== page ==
As part of the investigation into the closing laps of the 2021 Abu Dhabi Grand Prix, a meeting of the Sporting Advisory Committee (SAC) was scheduled for Wednesday, 19 January, to discuss the use of the Safety Car.
The use of the Safety Car, and how it was withdrawn, is the main point of contention from the title-decider. FIA Race Director Michael Masi made the call to bring the Safety Car out on track to cover the clean-up of Nicholas Latifi's crashed Williams, but it was the handling of the withdrawal that has caused a huge amount of controversy.
F1's controversial Abu Dhabi Grand Prix
The controversial decisions made by Masi were that he only allowed five lapped cars, the ones between race leader Lewis Hamilton and second-placed Max Verstappen, to unlap themselves. This meant that three cars, Daniel Ricciardo, Sebastian Vettel and Mick Schumacher, were foced to stay a lap down.
Masi also appeared to ignore the Sporting Regulation relating to how the Safety Car is withdrawn (Article 48.12), with the rulebook saying the Safety Car should come into the pits at the end of the lap after the lapped cars are released. This would have meant the final lap of the Abu Dhabi Grand Prix being run behind the Safety Car.
It was Masi's decision to return to green flag conditions at the end of the penultimate lap which allowed Verstappen, on fresh tyres, to attack Hamilton and take the lead and the title. According to the regulations, that shouldn't have happened, although a later appeal from Mercedes resulted in the stewards ruling that Masi had followed a separate regulation (Article 15.3.e) which gave him the ultimate authority on how to control the Safety Car withdrawal.
Since Abu Dhabi, it's become clear that certain rules need to be clarified, in writing, as part of the Sporting Regulations.
A desire to end the race under green flag conditions
In the aftermath of Abu Dhabi, it became clear that Masi had been seeking to finish the race under green flag conditions – something of a 'gentleman's agreement' between the teams, rather than a written rule.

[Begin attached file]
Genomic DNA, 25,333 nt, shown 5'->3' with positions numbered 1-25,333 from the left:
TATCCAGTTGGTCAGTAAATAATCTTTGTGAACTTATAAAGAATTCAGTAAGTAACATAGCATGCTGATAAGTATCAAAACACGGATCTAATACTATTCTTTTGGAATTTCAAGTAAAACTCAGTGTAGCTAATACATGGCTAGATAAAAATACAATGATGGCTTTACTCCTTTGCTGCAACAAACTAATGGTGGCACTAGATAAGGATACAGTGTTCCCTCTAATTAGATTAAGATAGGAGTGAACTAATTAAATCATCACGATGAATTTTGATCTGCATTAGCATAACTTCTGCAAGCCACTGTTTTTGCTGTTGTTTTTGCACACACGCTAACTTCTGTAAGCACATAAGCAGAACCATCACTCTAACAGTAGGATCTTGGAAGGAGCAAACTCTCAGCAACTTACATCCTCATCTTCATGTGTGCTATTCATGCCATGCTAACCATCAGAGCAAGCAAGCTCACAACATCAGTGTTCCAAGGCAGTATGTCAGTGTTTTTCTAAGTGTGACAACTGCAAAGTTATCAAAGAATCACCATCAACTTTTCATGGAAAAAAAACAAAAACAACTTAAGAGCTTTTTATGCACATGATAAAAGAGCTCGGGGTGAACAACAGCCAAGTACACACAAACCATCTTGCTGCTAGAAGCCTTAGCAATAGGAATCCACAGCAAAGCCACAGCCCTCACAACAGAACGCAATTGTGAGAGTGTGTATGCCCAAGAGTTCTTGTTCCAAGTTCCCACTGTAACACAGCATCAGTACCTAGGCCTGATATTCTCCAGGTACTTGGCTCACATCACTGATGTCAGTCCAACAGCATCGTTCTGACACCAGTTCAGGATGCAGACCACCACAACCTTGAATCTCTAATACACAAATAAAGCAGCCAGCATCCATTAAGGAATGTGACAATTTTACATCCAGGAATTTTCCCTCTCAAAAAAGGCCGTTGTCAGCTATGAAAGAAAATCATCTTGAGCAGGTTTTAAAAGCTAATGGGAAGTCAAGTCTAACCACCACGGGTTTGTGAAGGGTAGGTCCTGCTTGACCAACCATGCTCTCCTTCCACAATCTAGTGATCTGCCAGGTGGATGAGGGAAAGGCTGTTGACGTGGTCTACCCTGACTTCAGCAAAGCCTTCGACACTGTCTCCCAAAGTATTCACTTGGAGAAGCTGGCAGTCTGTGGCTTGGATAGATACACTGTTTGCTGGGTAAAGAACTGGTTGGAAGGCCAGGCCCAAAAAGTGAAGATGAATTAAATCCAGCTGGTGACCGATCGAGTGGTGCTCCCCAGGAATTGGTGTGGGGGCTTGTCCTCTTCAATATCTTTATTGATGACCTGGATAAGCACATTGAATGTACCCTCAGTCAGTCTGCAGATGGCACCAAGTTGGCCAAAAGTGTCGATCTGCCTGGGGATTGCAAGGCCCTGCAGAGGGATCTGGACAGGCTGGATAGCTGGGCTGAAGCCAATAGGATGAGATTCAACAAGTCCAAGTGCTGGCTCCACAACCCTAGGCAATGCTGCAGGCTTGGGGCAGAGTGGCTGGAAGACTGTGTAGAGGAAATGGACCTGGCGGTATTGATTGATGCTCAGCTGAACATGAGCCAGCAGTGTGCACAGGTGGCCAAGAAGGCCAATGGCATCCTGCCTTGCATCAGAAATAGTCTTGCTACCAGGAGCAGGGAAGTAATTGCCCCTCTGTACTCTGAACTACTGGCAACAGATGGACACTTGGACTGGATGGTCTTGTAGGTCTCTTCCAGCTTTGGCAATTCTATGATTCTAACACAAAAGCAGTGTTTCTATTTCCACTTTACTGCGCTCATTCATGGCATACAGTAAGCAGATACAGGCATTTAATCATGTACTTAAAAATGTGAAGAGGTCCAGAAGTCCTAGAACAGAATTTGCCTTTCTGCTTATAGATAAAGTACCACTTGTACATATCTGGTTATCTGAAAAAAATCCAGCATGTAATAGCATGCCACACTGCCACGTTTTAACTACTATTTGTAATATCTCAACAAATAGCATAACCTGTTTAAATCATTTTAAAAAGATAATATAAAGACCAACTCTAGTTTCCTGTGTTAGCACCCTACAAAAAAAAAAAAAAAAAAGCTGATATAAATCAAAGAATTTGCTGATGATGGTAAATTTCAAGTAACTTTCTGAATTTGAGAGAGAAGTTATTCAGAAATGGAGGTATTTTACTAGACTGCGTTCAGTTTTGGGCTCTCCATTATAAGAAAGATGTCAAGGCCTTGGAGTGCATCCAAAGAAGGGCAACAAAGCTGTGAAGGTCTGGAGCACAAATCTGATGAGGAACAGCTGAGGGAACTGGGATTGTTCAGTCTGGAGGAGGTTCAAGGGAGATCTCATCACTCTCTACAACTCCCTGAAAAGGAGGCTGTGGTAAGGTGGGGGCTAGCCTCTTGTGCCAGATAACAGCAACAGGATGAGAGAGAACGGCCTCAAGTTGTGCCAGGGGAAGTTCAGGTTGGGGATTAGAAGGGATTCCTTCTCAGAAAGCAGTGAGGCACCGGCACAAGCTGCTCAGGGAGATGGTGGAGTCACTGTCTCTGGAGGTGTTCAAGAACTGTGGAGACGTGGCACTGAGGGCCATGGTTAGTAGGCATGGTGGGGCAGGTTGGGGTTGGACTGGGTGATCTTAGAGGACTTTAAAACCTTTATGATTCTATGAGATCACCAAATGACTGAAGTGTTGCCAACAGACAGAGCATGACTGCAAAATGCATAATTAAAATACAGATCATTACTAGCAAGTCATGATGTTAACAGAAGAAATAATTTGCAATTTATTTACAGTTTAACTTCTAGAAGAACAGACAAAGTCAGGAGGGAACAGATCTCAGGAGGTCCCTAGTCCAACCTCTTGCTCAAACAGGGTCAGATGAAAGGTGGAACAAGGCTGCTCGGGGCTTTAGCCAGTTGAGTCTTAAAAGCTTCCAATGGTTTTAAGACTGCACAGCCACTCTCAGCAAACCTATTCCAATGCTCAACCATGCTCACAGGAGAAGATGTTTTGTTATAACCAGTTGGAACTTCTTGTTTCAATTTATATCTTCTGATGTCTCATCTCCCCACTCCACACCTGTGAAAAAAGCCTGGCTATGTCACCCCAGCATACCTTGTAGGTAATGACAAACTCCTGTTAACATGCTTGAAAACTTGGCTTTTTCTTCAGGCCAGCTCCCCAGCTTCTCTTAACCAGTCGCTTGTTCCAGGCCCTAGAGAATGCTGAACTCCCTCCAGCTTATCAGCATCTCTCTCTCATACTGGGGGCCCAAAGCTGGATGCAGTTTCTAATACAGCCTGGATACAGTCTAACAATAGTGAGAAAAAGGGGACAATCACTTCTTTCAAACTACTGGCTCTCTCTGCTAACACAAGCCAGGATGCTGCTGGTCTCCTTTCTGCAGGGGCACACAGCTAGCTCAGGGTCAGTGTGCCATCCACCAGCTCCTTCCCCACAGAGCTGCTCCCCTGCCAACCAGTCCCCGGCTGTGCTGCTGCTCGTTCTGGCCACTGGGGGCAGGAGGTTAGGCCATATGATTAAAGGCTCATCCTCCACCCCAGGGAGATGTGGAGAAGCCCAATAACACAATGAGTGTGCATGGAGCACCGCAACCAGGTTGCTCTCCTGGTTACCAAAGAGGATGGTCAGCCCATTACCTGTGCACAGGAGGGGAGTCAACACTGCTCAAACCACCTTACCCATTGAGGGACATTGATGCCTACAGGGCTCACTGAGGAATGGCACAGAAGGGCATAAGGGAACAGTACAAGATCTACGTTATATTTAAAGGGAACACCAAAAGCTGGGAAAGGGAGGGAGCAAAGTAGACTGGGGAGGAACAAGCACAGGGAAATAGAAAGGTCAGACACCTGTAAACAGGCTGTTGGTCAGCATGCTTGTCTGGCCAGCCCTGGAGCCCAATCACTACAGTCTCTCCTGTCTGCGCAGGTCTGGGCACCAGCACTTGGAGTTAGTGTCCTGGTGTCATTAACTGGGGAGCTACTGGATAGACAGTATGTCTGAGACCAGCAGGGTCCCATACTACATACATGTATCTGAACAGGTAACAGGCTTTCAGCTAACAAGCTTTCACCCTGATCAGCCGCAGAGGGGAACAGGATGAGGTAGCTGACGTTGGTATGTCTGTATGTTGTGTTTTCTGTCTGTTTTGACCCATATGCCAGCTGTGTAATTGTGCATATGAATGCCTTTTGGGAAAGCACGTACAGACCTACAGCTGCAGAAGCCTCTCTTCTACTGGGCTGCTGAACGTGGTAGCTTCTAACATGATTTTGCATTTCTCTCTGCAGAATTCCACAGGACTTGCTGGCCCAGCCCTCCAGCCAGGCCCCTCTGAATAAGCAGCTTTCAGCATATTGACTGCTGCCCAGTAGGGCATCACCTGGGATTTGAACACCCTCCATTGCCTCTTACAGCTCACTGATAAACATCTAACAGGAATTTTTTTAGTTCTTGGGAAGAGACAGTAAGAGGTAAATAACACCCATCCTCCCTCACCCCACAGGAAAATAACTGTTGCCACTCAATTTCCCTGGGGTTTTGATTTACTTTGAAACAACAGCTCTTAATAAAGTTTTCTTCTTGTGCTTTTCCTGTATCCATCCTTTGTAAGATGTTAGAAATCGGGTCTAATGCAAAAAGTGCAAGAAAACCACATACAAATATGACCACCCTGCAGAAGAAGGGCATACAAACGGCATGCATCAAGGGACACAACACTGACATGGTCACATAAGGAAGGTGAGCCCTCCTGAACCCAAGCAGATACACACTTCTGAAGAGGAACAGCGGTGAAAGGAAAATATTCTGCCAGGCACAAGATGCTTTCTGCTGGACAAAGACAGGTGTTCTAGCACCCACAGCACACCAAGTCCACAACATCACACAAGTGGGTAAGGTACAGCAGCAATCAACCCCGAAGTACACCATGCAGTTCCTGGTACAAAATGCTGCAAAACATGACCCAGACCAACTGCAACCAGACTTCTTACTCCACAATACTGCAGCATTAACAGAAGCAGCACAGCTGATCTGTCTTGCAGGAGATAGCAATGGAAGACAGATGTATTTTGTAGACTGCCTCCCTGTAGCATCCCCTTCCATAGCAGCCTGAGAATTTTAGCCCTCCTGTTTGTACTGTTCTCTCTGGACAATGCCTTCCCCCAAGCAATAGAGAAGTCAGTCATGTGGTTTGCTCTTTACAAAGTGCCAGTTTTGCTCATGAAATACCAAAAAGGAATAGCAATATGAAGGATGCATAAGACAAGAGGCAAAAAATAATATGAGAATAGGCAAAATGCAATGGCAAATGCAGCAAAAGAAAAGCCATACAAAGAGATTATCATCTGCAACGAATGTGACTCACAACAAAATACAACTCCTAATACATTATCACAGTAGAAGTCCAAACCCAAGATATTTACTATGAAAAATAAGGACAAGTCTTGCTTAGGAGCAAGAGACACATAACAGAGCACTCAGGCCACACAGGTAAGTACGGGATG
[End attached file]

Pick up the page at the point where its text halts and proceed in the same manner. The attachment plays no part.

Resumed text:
McLaren's Zak Brown, in an open letter, wrote this week that it was the teams themselves which had pushed for races to end under green flag conditions – the exact scenario that the under-fire Masi had been trying to ensure happened in Abu Dhabi.
"Let us not forget that we, the teams, have contributed to the inconsistencies in the policing of the regulations as much as anyone," he wrote.
"It is the teams who applied the pressure to avoid finishing races under a Safety Car at all costs. It is the teams who voted for many of the regulations they have complained about."
The FIA review of the race, including the SAC meeting on Wednesday, will evaluate whether the processes Masi followed were in accordance with the regulations, something which the stewards in Abu Dhabi ruled he had.
What is important is that the 'grey area' of trying to end a race under green flag conditions, a scenario that, supposedly, all the teams desire, is written into the rules to ensure that the Race Director isn't seen as anything but a neutral observer and adjudicator of the races – Masi's actions being viewed by a worrying number of fans as anything but.
To this end, the committee meeting on Wednesday will be followed by a "shared discussion with all F1 drivers".
What's likely to change in the future?
As part of the FIA investigation into Abu Dhabi, it's highly likely that certain aspects of the use of the Safety Car during a race becomes more regulated.
The wording of the withdrawal of the Safety Car needs to be clarified in the regulations, with no grey area that can be left open to the interpretation of race officials.
The manner in which a race goes back to green flag conditions, when close to the end of a race, also needs proper clarity. If the desire to return to green flag conditions before the final lap is as clear-cut as Brown alleges, the requirements for that contingency needs to be clearly worded, rather than leaving the Race Director open to criticism for trying to make a behind-the-scenes agreement work.
Another change needed would be to solidify the wording of the regulations, such as the argument that "any" doesn't mean "all", as Red Bull famously used in the stewards' room after Abu Dhabi.
Other areas of Safety Car use that could be examined is that of drivers pitting under Safety Car or Virtual Safety Car conditions. Over the years, it's added a certain amount of luck and an element of a lottery to a race, with drivers moving up or losing position simply based on the timing of a Safety Car.
With cars no longer in danger of running out of fuel due to the scrapping of refuelling for 2010, perhaps it's time F1 re-evaluated closing the pit lane during race interruptions – with the obvious exceptions of allowing stops for damage repairs or tyre changes based on demonstrable safety concerns.
The findings made by the FIA in light of the ongoing investigations and discussions will be presented to the F1 Commission in February, before going on to the World Motor Sport Council in Bahrain on 18 March.
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